It was only fitting that Conn Smythe, the man who built Maple Leaf Gardens and a hockey dynasty that won seven Stanley Cups and inspired a spirited group of fighting men in two World Wars, would become one of the leading owners and breeders of thoroughbreds in Canada. Smythe’s formula was simple: “Breed the best, raise them properly, have the best help possible and let the horses tell you when they are ready to run.” Smythe, primarily, bred his own stallions to his select band of mares – about 15 at any time – and the results were phenomenal. His horses won 131 stakes races (41 in partnership with Larkin Maloney), and two Queen’s Plates.
Born in Toronto in 1895, Smythe was a military man who served in World Wars One and Two with distinction, a successful businessman, and a philanthropist. He generated headlines and controversy for more than 50 years with his unvarnished opinions and fierce independence. Few who knew him will ever forget him – the fiery temper and blazing blue eyes, the zest for life, the combative spirit that never backed away from a fight. When he died at age 85, he had become a legend – a master entrepreneur whose achievements left a permanent mark on Canada. He built Maple Leaf Gardens in a smashing reversal of financial retrenchment policies of the Great Depression, and challenged E.P. Taylor for most stakes wins when their stables competed against each other in the 1950s, 1960s and 1970s.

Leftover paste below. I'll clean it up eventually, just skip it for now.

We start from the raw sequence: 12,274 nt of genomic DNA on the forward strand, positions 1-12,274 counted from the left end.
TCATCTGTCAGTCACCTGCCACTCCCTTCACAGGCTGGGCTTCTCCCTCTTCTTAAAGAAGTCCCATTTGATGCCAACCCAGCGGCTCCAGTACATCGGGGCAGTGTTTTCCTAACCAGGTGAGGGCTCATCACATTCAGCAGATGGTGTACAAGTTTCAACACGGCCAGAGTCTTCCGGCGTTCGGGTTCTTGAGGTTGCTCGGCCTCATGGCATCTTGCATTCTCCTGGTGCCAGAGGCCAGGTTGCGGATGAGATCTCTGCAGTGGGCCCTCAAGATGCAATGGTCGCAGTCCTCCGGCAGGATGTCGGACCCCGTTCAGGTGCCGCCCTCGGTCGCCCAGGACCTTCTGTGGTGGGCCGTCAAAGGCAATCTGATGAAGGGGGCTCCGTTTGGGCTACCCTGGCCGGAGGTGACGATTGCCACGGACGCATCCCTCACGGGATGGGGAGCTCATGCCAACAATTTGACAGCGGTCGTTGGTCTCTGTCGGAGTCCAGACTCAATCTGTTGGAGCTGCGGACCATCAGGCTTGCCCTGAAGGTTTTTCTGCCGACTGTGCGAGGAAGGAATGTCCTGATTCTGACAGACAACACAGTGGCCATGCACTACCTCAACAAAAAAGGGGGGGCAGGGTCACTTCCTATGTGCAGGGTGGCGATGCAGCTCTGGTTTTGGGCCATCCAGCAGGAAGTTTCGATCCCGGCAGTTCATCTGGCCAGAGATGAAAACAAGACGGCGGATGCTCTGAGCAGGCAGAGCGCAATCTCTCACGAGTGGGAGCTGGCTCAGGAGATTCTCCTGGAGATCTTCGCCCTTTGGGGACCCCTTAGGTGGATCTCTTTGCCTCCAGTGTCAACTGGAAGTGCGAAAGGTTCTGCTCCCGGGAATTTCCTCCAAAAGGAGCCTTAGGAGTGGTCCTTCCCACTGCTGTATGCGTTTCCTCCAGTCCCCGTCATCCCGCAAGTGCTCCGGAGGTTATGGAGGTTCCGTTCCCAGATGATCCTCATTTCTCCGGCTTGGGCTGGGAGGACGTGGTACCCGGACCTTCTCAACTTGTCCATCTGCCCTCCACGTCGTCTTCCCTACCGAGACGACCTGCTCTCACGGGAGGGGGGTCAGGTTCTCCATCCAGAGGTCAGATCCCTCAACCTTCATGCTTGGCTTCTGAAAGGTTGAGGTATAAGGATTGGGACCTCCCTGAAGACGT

For 50 years thoroughbreds carrying the proud blue and white silks emblazoned with a maple leaf of Smythe had been an integral part of Canadian racing. Caledon Beau in 1958 and the courageous filly Jammed Lovely in 1967 captured Canada’s premier event, the Queen’s Plate. The myriad of top horses raced by Smythe include Sir Marlboro, winner of the Canadian International, Not Too Shy, Lovely Sunrise, Twice Lucky, Jammed Lucky, Bye Bye Paris, Connie Pat, Lucky North Man, Northern Minx and Bye And Near. His best horses in partnership with Maloney were Wonder Where, Ace Marine, Kitty Girl and Jet Marine.
“The Major” entered racing as an owner in 1929. His first stakes winner also provided him with one of his largest betting coups when his maiden filly, Rare Jewel, won the Coronation Stakes in 1930 at odds of 106-to-1. Smythe made $14,000 on the race and used most of it to buy King Clancy from the Ottawa Senators. Clancy became an all-star with the Leafs and later team coach, longtime employee and close friend of Smythe.